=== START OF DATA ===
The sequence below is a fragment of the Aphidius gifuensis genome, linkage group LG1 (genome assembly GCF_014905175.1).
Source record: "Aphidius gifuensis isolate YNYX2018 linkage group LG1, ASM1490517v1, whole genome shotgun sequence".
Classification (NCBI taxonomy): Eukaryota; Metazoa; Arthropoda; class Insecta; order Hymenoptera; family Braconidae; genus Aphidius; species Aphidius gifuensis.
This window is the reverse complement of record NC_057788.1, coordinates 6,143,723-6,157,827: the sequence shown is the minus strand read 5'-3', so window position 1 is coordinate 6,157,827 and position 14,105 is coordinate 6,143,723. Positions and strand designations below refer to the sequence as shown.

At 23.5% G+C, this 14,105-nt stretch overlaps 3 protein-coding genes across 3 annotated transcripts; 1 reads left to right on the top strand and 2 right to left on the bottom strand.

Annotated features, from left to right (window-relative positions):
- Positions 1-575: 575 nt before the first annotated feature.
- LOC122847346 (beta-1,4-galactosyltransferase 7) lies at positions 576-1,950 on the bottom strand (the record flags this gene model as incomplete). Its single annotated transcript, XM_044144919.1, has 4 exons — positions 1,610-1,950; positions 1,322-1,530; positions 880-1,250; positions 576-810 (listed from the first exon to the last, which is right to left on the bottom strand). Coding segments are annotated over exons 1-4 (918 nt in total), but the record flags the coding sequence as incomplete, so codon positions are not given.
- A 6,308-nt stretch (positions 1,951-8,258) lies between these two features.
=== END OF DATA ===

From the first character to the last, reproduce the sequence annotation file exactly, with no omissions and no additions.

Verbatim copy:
The sequence below is a fragment of the Aphidius gifuensis genome, linkage group LG1 (genome assembly GCF_014905175.1).
Source record: "Aphidius gifuensis isolate YNYX2018 linkage group LG1, ASM1490517v1, whole genome shotgun sequence".
Classification (NCBI taxonomy): Eukaryota; Metazoa; Arthropoda; class Insecta; order Hymenoptera; family Braconidae; genus Aphidius; species Aphidius gifuensis.
This window is the reverse complement of record NC_057788.1, coordinates 6,143,723-6,157,827: the sequence shown is the minus strand read 5'-3', so window position 1 is coordinate 6,157,827 and position 14,105 is coordinate 6,143,723. Positions and strand designations below refer to the sequence as shown.

At 23.5% G+C, this 14,105-nt stretch overlaps 3 protein-coding genes across 3 annotated transcripts; 1 reads left to right on the top strand and 2 right to left on the bottom strand.

Annotated features, from left to right (window-relative positions):
- Positions 1-575: 575 nt before the first annotated feature.
- LOC122847346 (beta-1,4-galactosyltransferase 7) lies at positions 576-1,950 on the bottom strand (the record flags this gene model as incomplete). Its single annotated transcript, XM_044144919.1, has 4 exons — positions 1,610-1,950; positions 1,322-1,530; positions 880-1,250; positions 576-810 (listed from the first exon to the last, which is right to left on the bottom strand). Coding segments are annotated over exons 1-4 (918 nt in total), but the record flags the coding sequence as incomplete, so codon positions are not given.
- A 6,308-nt stretch (positions 1,951-8,258) lies between these two features.